Holiday Entertaining and Gifting. November, begins
the day after Date, see above.
WalMart Superbowl or New Year's Resolutions or other themes. January
Lawn and Garden or related theme. April
Back to School/College. July through August
Gifts for children; early entertaining dcor. October, November
Last-minute gifts, stocking stuffers, food/entertaining. December
Target Organization and Storage.
January
Back to School/College.
July/August
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Example: Apparel Industry
How many L.L. Bean Parkas to order?
Demand
Di
Proba-
bility of
demand
being
this size
Cumulative
Probability
of demand
being this size
or less, F(.)
Probability
of demand
greater
than this
size, 1-F(.)
4 .01 .01 .99
5 .02 .03 .97
6 .04 .07 .93
7 .08 .15 .85
8 .09 .24 .76
9 .11 .35 .65
10 .16 .51 .49
11 .20 .71 .29
12 .11 .82 .18
13 .10 .92 .08
14 .04 .96 .04
15 .02 .98 .02
16 .01 .99 .01
17 .01 1.00 .00
Expected demand is 1,026 parkas,
order 1026 parkas regardless of costs?
Demand data / distribution
Cost per parka = c = $45
Sale price per parka = p = $100
Discount price per parka = $50
Holding and transportation cost = $10
Salvage value per parka = s = 50-10=$40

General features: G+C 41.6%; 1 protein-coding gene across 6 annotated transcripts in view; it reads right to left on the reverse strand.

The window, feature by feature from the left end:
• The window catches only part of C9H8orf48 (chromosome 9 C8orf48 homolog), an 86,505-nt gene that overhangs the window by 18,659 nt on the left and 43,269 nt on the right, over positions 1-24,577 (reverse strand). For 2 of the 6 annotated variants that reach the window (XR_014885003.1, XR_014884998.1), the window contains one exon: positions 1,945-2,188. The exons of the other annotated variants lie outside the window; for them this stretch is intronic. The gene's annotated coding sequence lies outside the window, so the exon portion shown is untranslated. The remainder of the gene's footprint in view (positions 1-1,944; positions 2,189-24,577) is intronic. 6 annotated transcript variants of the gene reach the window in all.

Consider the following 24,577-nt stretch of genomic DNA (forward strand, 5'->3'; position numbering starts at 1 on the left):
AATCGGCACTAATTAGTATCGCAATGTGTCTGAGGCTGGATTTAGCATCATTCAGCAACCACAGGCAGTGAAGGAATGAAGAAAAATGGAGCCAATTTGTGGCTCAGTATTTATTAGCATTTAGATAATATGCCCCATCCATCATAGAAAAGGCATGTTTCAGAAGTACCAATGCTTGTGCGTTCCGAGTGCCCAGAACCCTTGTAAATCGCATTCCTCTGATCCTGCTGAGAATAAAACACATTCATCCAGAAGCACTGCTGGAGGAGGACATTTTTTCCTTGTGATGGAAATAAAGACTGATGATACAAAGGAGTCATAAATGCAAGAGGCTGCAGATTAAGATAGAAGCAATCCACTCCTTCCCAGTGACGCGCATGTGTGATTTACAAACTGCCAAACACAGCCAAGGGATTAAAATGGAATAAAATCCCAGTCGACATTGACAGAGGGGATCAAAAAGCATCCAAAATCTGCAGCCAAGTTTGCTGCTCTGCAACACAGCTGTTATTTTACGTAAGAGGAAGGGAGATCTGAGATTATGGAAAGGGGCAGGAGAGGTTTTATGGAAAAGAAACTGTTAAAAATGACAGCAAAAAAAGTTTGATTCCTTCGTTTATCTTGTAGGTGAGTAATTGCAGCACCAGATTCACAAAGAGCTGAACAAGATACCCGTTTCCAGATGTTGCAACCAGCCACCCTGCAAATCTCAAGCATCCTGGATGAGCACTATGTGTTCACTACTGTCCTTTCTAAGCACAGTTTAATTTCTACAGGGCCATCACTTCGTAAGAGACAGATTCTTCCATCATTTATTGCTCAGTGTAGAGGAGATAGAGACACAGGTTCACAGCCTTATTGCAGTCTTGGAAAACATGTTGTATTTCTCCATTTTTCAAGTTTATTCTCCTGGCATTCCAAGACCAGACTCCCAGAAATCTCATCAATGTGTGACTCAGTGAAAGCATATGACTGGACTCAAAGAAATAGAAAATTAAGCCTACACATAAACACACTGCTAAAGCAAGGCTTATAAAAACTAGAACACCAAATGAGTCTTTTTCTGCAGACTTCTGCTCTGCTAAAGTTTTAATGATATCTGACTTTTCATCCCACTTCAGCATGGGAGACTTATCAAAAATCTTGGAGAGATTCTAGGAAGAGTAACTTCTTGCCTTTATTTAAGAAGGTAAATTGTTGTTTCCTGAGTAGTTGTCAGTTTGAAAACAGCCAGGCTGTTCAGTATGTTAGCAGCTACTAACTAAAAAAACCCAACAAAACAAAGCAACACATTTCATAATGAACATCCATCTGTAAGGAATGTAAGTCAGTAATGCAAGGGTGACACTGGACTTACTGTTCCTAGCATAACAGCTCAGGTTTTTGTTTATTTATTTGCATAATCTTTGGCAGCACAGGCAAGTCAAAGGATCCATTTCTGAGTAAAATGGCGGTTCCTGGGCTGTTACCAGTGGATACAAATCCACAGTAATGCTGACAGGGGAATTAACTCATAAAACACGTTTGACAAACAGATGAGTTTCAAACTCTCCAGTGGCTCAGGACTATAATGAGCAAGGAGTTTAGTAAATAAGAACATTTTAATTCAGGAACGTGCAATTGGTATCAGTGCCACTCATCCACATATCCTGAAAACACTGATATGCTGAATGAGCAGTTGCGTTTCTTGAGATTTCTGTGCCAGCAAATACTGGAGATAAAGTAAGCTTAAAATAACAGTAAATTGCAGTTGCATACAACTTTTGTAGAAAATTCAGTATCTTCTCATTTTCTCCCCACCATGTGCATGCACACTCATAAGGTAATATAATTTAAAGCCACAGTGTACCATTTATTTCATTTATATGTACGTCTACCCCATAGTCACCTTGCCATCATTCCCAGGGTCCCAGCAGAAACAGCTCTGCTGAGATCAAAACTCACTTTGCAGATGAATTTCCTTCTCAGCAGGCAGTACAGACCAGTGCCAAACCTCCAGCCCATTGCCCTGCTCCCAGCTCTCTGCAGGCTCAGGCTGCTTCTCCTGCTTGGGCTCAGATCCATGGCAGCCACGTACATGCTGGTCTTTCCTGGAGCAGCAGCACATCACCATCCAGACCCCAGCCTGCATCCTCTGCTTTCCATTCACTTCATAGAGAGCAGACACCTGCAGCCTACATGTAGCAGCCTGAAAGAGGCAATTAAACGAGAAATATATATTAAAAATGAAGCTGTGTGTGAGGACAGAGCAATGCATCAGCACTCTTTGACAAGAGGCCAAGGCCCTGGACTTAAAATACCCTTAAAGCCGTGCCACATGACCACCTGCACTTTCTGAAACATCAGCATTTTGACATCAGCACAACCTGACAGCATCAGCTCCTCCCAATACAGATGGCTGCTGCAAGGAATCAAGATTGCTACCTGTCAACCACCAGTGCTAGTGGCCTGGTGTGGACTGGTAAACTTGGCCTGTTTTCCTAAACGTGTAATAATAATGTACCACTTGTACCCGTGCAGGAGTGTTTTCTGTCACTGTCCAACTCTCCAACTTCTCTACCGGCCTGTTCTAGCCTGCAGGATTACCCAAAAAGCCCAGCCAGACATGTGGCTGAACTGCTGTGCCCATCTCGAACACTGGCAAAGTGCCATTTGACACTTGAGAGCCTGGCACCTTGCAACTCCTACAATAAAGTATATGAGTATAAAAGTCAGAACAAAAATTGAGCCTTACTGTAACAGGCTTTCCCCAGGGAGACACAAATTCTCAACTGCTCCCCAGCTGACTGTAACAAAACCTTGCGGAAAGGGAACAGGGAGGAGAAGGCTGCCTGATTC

Profit from selling parka = p-c = 100-45 = $55
Cost of overstocking = c-s = 45-40 = $5
Cost/Profit data
Had the costs and demand been symmetric,
we would have ordered the average demand.
Cost of understocking=$55
Cost of overstocking=$5
Costs are almost always antisymmetric.
Demand is sometimes antisymmetric
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Optimal Order Q*
p = sale price; s = outlet or salvage price; c = purchase price
CSL = Probability that demand will be at or below reorder point (ROP or Q)
Raising the order size if the order size is already optimal
Expected Marginal Benefit =
=P(Demand is above stock)*(Profit from sales)=(1-CSL)(p - c)
Expected Marginal Cost =
=P(Demand is below stock)*(Loss from discounting)=CSL(c - s)
Define Co= c-s=overstocking cost; Cu=p-c=understocking cost
(1-CSL)Cu = CSL Co
CSL= Cu / (Cu + Co)
917.0555
55)P(DemandCSL *
ou
u
CC
CQ